By: Craig Yellick, VP Business Solutions
Every organization has business processes that involve multiple people and/or periods of time where nothing is happening. People can use Microsoft Office tools to perform various tasks, but often there isn’t anything conducting the process. Anyone wanting to monitor or influence the process will have to reach out and ask what is going on.
Previous blog posts covered the Microsoft Power Platform in general and Power Apps specifically. In this article, I’m going to focus on Power Automate, the workflow tool anyone can use to streamline business processes and automatically react to additions, changes, and deletions in Office 365-based data and other events. With connectors, this ability to react extends to many of the line-of-business applications in use today. Power Automate is truly a powerful tool.
If any of this sparks interest, Blue Net offers our very well-received Office 365 Business Value Sessions where a trained facilitator helps your organization identify and prioritize potential uses for this technology.
Come with Questions, Leave with Answers!
Building Power Automate solutions feel a lot like working with LEGOs. Pre-built logic and action components click together to form step-by-step actions. Microsoft calls this a “No Code/Low Code” process, meaning many actions don’t require anything more than making selections from dropdowns, checking boxes, or filling in blanks.
For example, a workflow that watches for new email messages to show up and creates an alert in a Teams channel. More sophisticated workflows use Excel-like functions to add filter conditions and other forms of logic. For example, the email workflow could examine subject lines and route alerts to different Teams channels.
Workflows can be chained together to follow the life cycle of a business process. For example, an approval workflow can monitor a SharePoint document library, waiting for changes to a “Status” field. When it changes from “New” to “Needs Review”, the appropriate person (or, Team) can be notified they have something to review and approve.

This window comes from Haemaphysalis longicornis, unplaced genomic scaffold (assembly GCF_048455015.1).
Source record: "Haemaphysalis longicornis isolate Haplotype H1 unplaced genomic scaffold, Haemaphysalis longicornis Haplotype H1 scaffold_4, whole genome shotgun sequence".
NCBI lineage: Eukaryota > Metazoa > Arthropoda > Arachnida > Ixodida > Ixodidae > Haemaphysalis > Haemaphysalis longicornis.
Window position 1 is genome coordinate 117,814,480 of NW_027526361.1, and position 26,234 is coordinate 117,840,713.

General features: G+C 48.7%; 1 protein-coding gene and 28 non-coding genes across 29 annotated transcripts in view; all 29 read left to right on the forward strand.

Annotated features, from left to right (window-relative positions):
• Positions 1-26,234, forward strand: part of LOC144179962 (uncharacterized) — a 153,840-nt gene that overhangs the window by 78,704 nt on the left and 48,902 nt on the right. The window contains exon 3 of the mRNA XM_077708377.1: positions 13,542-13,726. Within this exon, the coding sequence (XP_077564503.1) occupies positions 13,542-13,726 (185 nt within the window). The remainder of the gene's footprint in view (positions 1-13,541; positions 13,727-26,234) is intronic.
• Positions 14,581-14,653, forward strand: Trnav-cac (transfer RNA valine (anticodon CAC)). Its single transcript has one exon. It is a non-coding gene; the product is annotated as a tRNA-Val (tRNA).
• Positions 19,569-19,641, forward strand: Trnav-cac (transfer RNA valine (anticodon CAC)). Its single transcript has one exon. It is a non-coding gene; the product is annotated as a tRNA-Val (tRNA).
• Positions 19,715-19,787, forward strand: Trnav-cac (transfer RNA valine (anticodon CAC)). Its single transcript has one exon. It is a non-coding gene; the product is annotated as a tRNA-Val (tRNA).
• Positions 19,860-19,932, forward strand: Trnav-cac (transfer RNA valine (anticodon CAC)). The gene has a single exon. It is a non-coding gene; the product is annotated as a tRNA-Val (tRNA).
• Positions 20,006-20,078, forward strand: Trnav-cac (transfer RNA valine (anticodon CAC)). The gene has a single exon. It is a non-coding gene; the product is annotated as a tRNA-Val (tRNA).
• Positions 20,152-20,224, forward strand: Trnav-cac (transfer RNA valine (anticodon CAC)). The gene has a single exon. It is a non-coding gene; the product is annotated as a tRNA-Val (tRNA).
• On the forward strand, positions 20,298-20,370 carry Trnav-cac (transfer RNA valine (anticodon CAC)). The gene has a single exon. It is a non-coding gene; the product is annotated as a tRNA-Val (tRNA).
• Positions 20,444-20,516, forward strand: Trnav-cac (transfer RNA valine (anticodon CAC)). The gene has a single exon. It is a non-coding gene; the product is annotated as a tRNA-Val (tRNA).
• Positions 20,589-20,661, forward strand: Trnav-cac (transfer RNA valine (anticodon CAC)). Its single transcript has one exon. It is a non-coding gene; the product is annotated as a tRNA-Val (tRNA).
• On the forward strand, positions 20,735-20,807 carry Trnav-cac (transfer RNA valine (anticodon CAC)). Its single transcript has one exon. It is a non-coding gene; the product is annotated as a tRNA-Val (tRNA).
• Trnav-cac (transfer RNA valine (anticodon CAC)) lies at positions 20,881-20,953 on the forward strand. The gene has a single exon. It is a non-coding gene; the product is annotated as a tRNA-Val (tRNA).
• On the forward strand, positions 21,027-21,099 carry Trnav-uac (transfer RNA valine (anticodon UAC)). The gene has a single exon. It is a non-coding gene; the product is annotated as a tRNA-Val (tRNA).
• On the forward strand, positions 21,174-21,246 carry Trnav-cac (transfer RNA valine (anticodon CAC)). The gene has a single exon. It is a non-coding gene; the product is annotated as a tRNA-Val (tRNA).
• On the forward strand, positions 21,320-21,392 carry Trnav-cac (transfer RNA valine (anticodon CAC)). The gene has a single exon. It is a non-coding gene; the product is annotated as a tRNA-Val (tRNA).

If rejected, the document author is notified. If approved, the “Status” is changed to “Ready to Publish” and a different set of steps is kicked off. This type of process extends to far more than just documents. Any dataset visible to Power Automate can be monitored in the same way.
Power Automate workflows run in the background. That is, you see the results of actions, but the process itself is not visible to users. Workflows become even more powerful when coupled with a Power App that displays data entry forms and interacts directly with users. Power Apps follow the same No Code/Low Code process where non-technical people can build solutions without a huge learning curve.
Administrators and workflow authors can monitor workflows, looking for errors, stalls, and general history. How often are they used? Who is using them? How long does it take for a process to complete? All of this and more is available in what Microsoft calls the “Center of Excellence.”
This is important because unlike previous tools for “citizen developers” as they’re called, your organization’s administrators are fully in the loop and can manage, maintain, and enhance the solutions created. Contrast this to, for example, Excel spreadsheets with macros and custom functions. Dozens of copies of a spreadsheet with different versions can be floating around a file system. The organization has heavy reliance on the spreadsheet, yet nobody is in true control of it and possibly upper management has no idea it even exists.
Here are some examples of Power Automate workflows Blue Net has created for our customers in Minneapolis and Greater Minnesota:
- A manufacturing company previously used a big messy spreadsheet to track project data along with project tasks. We modernized their solution with a tablet app for project intake and used Power Automate to create Plans in Planner for each new project based on a dynamic and changing project template. Power Automate also monitors each plan and will report back bucket completion data to the Project list so that managers can see project status across the board.
- A property management company has a form on their public website made from Microsoft Forms. When filled out, it submits data to an internal SharePoint list for review and historical purposes. Once submitted Power Automate also creates a new card in Pipedrive (cloud-based CRM tool) with all the data from the Contact Us form.
- Many organizations use a flavor of Blue Net’s Request a Team app. Power Automate is used to route the approvals once a team is requested. Once approved, Power Automate creates the team, assigns the owner, adds the members, and creates any channels that were specified in the request form saving IT lots of time doing all of that manually.
- An organization had a library of over 3,000 files, all of which needed an individual sharing link assigned. We wrote a workflow that looped through all the documents, created a share link, and then wrote that share link back to a database they could provide with an external vendor they were working with on the project.
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